Thursday, Oct. 29, 2020 | 2 a.m.
UNLV football is under new management, evident in the way the program has handled preparations for its Week 2 rivalry game against UNR.
Circumstances have converged to make this year’s Fremont Cannon game one of the most historic in the rivalry’s 40-year history: It will be UNLV’s first game at the $2 billion Allegiant Stadium, on Nevada Day.
Previous coach Tony Sanchez would surely have been radiating intensity and playing up the moment. For him, the UNR game was always the most important date on the schedule. If an oblivious staffer or media member happened to wear clothing in any shade of blue during Cannon week, Sanchez didn’t let it pass without comment.
Current coach Marcus Arroyo is dialing that attitude back. To the former Oregon offensive coordinator, it’s simply one of eight games of equal importance in the wacky 2020 season.
Granted, placement has a lot to do with that. During Sanchez’s tenure, the game typically arrived as the season finale, which made it easier to take an all-in approach. Playing it at the start of a coronavirus-shortened season leaves Arroyo little choice but to emphasize that the season will continue on for another month and a half no matter what happens Saturday.
“It’s an important game because it’s our next game,” Arroyo said. “It’s an important game because it is a rivalry game, and yes, there is some pride to be taken within the state, and that’s good. That’s fun. That’s what makes college football college football. But you’ve got to make sure … you don’t make it all or nothing. You can’t do that in any game.”
UNLV’s opening-game performance might have cut into fan enthusiasm: The Rebels looked noncompetitive in falling 34-6 at San Diego State. UNR, meanwhile, upset Wyoming 37-34 in overtime. The dichotomy of those results left UNLV as a 14-point underdog going into the UNR game.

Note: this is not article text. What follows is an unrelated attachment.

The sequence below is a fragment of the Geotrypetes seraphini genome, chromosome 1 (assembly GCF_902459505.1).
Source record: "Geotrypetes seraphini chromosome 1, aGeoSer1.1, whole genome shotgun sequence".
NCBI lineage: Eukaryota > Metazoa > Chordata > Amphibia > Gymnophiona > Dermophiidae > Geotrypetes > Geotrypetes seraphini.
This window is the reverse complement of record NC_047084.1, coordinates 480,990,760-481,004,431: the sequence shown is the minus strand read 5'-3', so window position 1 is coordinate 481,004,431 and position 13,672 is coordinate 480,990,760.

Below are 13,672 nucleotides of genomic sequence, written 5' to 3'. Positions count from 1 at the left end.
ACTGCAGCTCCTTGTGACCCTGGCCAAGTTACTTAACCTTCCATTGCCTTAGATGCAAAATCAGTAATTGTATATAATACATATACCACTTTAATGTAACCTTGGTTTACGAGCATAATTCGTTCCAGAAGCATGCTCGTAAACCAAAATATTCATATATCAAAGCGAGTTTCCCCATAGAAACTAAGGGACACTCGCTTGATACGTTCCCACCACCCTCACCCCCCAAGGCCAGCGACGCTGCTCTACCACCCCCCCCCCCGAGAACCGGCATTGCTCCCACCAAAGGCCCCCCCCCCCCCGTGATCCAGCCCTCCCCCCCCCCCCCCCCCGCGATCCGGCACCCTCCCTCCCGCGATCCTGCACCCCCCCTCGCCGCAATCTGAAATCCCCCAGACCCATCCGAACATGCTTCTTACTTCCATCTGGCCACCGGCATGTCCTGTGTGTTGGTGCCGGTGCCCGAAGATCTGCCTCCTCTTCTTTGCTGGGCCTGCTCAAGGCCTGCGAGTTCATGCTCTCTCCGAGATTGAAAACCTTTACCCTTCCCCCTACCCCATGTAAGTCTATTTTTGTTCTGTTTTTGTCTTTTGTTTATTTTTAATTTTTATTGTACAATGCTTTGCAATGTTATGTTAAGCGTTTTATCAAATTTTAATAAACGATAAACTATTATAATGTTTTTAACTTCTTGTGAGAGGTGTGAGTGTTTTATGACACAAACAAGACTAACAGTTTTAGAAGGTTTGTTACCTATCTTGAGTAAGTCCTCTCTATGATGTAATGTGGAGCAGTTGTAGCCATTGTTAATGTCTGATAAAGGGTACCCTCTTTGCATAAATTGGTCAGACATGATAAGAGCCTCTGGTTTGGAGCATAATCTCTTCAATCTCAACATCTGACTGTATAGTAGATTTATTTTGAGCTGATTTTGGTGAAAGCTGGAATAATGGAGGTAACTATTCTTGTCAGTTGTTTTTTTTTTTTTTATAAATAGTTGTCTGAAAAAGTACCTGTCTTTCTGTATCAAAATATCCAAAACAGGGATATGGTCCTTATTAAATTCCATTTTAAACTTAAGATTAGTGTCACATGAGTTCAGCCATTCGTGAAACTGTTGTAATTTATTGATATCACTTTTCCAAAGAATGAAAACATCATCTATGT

The pandemic has also obviously contributed to the muted feel of this year’s game. When UNLV defeated UNR 33-30 on the road last year, the crowd became so frenzied that players and fans clashed following the Rebels’ walk-off touchdown.
It was ugly, but it was evidence of the rivalry’s heat. The atmosphere inside Allegiant Stadium will be unable to match that Saturday, as only 2,000 fans will be allowed inside—almost exclusively players’ families, students and boosters—to witness the game, in keeping with state-mandated social distancing protocols.
Arroyo is trying to walk a line between being respectful of the rivalry while keeping his players focused on what comes next.
“It’s a really important game [for] the community and city and program,” Arroyo said. “There’s a lot of pride in that game. But there’s an inherent danger in hanging everything on it. That’s what I think you’ve got to be really careful of.”
UNLV won the Cannon three times in five years under Sanchez, including last season’s explosive overtime victory in his swan song. Though he ultimately posted a 20-40 record at UNLV, Sanchez cultivated a loyal band of supporters simply based on his winning record against UNR.
Arroyo is still trying to get into the swing of the Silver State rivalry. While there’s no explicit ban on the color blue, he did let it be known that he won’t be calling UNR by name this week. “I’ll be in red, and I’m calling it Reno,” Arroyo said. “That’s where I’m at with it.”
This story appeared in Las Vegas Weekly.